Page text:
Ralph Inman House

Ralph Inman was a wealthy merchant and prominent Tory who lived in Cambridge during the pre-Revolutionary era. He was a founder of Christ Church and its first treasurer. In 1756, he purchased a 180-acre estate that amounted to half of what is now the Cambridgeport area. Like the other Cambridge Tories, Inman was known for his grandiose lifestyle. When his son, George, graduated from Harvard College in 1772, Inman threw a lavish party that boasted a 347-person guest list.

After the Battle of Lexington and Concord, Inman chose to remain in Boston, believing that Cambridge was too dangerous. His wife, however, remained at their Cambridge property in an effort to prevent its confiscation by local patriot leaders. However, following the Battle of Bunker Hill, records indicate that Mrs. Inman temporarily left the Cambridge estate, staying most of her time at their Milton property, returning to Cambridge now and then. Upon her departure, the mansion and its grounds were taken over by 3,460 soldiers under the command of Colonel Sargeant, and renamed Barrack #1. In the spring of 1776, the Inman house became the headquarters of General Israel Putnam, a commanding officer from Connecticut.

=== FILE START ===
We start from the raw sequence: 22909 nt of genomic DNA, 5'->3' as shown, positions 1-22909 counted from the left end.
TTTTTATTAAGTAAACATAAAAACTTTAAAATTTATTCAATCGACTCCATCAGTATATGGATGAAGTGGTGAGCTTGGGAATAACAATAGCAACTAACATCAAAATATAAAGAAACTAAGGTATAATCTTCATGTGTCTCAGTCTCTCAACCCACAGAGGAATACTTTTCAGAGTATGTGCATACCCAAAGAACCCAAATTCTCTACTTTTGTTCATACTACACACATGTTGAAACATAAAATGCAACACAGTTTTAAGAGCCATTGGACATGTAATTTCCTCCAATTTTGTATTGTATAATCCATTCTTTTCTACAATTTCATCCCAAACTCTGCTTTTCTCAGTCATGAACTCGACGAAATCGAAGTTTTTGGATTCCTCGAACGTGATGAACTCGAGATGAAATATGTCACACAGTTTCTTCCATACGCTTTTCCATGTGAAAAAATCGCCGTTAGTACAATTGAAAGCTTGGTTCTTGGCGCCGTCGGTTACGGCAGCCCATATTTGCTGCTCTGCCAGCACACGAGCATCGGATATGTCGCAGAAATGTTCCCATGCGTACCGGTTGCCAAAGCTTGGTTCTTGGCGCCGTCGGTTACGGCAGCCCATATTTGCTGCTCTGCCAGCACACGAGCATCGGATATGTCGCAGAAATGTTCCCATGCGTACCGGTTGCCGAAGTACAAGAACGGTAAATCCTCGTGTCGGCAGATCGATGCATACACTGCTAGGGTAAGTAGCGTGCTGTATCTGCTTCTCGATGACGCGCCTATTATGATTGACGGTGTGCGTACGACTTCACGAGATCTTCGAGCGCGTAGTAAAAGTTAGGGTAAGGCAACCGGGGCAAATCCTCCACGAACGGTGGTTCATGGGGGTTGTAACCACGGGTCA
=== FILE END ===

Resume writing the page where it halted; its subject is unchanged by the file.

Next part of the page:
George Inman, Ralph’s son, joined the loyalist cause and fought on the British side throughout the Revolution. After the American colonial victory, the Inmans were one of the few Tory families whose property was returned to them.

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The Inman Diaries

George Inman's account of the Revolutionary War.

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Inman Diary

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